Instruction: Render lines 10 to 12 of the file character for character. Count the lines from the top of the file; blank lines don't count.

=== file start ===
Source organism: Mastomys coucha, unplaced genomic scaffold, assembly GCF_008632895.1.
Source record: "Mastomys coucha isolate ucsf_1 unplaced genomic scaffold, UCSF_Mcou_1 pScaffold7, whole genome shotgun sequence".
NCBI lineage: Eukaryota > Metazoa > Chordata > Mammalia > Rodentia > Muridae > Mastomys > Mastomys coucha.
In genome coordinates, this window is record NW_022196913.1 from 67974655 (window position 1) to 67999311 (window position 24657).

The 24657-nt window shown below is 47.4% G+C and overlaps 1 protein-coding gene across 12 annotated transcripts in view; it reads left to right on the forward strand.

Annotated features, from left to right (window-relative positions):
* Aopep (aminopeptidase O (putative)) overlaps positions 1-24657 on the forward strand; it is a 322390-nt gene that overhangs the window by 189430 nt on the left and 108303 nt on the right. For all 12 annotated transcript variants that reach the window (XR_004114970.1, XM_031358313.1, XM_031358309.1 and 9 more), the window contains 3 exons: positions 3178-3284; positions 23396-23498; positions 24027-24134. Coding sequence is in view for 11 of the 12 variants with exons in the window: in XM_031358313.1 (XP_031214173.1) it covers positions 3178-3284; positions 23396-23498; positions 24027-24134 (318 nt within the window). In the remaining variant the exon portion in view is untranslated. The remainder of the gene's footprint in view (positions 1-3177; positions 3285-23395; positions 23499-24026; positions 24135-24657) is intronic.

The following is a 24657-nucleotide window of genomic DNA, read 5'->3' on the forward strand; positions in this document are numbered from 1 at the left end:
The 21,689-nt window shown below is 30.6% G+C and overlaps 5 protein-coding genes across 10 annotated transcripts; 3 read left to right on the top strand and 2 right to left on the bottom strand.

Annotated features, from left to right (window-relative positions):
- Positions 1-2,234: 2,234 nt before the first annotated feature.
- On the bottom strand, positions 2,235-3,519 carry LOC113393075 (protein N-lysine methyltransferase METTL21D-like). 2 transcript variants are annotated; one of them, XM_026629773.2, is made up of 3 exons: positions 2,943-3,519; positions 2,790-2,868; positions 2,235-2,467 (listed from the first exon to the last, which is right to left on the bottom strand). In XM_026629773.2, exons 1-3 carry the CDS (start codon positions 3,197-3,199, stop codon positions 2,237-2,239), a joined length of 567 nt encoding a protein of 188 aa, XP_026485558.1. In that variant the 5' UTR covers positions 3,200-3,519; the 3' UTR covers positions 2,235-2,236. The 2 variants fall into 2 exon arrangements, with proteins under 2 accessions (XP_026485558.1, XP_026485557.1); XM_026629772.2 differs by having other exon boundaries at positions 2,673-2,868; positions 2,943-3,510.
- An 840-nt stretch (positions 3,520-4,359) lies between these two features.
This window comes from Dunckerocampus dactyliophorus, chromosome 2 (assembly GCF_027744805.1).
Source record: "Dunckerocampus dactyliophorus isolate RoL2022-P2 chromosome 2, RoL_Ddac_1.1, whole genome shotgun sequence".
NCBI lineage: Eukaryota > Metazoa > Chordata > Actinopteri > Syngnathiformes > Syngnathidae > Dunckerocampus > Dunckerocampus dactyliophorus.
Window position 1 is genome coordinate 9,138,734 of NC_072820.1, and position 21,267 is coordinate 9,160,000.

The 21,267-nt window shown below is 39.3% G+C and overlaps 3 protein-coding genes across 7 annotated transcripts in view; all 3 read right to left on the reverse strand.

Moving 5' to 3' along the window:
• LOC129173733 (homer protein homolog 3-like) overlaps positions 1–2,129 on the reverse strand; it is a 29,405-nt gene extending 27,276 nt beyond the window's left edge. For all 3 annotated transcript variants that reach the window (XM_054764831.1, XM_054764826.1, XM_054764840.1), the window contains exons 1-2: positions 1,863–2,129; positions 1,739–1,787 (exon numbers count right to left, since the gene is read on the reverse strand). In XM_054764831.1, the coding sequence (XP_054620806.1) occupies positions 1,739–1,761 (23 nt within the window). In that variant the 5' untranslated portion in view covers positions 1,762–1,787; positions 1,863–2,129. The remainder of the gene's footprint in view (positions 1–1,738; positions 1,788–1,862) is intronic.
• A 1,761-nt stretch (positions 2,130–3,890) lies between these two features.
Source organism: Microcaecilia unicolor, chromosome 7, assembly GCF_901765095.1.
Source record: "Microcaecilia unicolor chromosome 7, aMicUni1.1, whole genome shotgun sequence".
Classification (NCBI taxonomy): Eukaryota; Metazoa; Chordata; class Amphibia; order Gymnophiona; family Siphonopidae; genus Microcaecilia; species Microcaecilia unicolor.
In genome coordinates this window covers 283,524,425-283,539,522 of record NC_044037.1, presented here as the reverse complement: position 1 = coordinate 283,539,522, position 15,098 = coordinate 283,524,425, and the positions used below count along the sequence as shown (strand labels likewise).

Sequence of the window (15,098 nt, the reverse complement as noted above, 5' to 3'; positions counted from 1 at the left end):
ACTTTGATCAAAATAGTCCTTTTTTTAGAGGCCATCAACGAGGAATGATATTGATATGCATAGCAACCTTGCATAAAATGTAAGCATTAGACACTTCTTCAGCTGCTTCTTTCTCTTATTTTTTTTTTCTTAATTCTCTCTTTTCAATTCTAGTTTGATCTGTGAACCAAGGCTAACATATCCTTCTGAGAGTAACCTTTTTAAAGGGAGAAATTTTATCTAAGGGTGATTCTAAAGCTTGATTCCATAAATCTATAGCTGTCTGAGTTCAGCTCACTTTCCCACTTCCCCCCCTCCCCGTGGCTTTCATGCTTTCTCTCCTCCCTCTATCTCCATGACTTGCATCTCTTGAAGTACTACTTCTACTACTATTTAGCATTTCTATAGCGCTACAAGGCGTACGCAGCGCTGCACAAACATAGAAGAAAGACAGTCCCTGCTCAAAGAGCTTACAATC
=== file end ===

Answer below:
Annotated features, from left to right (window-relative positions):
- Positions 1-2,234: 2,234 nt before the first annotated feature.
- On the bottom strand, positions 2,235-3,519 carry LOC113393075 (protein N-lysine methyltransferase METTL21D-like). 2 transcript variants are annotated; one of them, XM_026629773.2, is made up of 3 exons: positions 2,943-3,519; positions 2,790-2,868; positions 2,235-2,467 (listed from the first exon to the last, which is right to left on the bottom strand). In XM_026629773.2, exons 1-3 carry the CDS (start codon positions 3,197-3,199, stop codon positions 2,237-2,239), a joined length of 567 nt encoding a protein of 188 aa, XP_026485558.1. In that variant the 5' UTR covers positions 3,200-3,519; the 3' UTR covers positions 2,235-2,236. The 2 variants fall into 2 exon arrangements, with proteins under 2 accessions (XP_026485558.1, XP_026485557.1); XM_026629772.2 differs by having other exon boundaries at positions 2,673-2,868; positions 2,943-3,510.